You may find the pieces curl while they dry just gently bend them back the best you can.  The really curvy ones will get glued on with the glue gun.

To create the hay bales we cut out circles and with the glue drew in some spirals.  Leave overnight to let the glue dry.

I use tape with the younger grades to create a STOP guideline for painting.

All 3 regions need a nice blue sky.  We used turquoise acrylic.  With the canvas we wrapped the colour around the sides and the top.
When the kids reach the tape they STOP....or at least that's the theory.

When the drywall is dry it's time to paint.

For the aspen tree trunks we just sponged on some black and grey.

For the prairie one we painted the grain elevator red.

For the mountains we painted them black and grey.  You can leave the tops white for snow or sponge on some white once it has dried.

Remove tape from canvas.  You can place it above the line to help the kids with their horizon line when painting the ground.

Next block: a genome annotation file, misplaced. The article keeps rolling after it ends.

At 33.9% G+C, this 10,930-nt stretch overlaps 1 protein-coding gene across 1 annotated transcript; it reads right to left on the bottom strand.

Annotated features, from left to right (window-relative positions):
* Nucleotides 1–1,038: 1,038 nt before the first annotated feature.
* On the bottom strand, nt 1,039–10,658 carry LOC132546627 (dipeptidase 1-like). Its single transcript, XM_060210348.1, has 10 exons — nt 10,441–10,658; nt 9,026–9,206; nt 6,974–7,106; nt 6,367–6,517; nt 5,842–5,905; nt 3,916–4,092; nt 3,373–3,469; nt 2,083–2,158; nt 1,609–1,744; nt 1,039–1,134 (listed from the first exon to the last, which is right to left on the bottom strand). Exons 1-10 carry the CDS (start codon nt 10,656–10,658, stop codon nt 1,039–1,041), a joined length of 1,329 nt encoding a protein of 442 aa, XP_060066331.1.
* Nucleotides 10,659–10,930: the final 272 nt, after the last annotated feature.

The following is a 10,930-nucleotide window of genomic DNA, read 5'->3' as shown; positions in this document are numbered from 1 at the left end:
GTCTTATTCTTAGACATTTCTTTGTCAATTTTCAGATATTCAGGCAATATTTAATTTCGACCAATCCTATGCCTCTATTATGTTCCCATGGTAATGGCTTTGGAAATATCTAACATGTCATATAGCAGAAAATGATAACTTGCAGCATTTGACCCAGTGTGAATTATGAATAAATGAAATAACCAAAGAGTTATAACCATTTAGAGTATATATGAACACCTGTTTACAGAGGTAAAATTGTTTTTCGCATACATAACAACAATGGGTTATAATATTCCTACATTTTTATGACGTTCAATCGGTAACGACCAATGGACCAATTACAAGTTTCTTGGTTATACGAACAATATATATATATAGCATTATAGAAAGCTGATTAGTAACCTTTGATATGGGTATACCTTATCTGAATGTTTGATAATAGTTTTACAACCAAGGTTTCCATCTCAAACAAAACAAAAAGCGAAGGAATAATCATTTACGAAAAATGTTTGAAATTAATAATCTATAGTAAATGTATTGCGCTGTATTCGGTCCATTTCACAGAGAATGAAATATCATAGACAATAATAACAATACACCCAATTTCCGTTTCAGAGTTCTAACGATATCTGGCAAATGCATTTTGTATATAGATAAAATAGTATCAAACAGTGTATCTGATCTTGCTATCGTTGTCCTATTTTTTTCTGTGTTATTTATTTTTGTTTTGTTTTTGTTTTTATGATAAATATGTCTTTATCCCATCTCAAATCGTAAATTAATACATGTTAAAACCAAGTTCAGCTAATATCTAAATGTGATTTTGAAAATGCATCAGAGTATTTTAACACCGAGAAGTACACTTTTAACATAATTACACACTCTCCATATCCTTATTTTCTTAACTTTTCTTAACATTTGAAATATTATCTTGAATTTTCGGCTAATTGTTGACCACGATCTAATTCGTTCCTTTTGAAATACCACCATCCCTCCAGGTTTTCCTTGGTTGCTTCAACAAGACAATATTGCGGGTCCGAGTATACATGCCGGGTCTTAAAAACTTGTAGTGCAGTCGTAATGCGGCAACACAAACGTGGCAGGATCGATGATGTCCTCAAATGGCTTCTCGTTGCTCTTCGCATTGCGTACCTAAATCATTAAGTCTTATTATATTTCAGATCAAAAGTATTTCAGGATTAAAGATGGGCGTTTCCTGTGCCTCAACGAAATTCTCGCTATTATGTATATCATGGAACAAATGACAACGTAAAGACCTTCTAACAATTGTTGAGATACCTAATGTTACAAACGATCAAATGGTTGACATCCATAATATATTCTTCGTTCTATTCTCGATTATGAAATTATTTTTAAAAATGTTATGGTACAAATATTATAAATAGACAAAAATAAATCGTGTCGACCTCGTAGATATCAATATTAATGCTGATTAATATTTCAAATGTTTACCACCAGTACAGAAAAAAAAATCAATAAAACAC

We wrapped the colour around the sides again and the bottom edge.

Sponge on a few clouds, this is where you can sponge on that snow for the mountains as well.

For the mountain and forest regions we painted some textured wallpaper to make our trees.  You can also use textured paper or pass it thru the crimper.

We used a piece of cardboard to stamp in some lines for all 3 regions.

For the prairie and forest it was for the grass or crops.  For the Fall season we used yellow and brown.  While you have that yellow paint out you can paint those hay bales.

With the mountain scene we turned the cardboard horizontal and stamped a few lines in white and blue for the ripples on the lake.

Cut a good tree line out of the textured paper.  I tell the kids it's like shark teeth but we want a variety of sizes here.

For the forest glue the tree line in place and then the aspen trunks.

For the mountain we glue the mountain in place first, you may have to use the glue gun for the curvy ones.

The tree line sits at the bottom of the mountain at the water's edge.